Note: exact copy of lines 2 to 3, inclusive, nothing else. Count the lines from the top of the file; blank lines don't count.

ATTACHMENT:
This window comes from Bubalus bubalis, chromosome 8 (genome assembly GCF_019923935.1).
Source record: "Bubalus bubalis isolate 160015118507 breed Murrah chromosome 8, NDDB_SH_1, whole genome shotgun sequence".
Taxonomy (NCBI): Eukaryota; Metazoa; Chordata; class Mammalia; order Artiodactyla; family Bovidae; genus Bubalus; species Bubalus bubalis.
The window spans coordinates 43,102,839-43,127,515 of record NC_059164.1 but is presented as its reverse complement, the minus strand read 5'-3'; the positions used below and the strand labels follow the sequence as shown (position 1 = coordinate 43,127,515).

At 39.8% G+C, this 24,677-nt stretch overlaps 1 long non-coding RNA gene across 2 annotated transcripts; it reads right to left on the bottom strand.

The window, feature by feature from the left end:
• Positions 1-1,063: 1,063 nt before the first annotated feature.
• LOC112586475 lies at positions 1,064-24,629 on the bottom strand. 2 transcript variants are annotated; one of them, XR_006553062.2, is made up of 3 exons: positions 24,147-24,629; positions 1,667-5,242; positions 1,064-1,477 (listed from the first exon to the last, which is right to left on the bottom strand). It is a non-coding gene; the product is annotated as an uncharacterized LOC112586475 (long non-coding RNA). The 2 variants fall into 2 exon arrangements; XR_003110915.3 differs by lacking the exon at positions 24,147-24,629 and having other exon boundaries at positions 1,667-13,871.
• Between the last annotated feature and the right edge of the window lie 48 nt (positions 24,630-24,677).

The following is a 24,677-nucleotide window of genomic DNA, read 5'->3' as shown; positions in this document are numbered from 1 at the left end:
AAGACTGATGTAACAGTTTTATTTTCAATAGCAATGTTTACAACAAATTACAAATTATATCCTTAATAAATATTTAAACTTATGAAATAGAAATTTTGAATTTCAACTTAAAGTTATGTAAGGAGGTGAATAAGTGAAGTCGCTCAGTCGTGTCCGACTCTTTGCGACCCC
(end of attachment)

Source record: "Bubalus bubalis isolate 160015118507 breed Murrah chromosome 8, NDDB_SH_1, whole genome shotgun sequence".
Taxonomy (NCBI): Eukaryota; Metazoa; Chordata; class Mammalia; order Artiodactyla; family Bovidae; genus Bubalus; species Bubalus bubalis.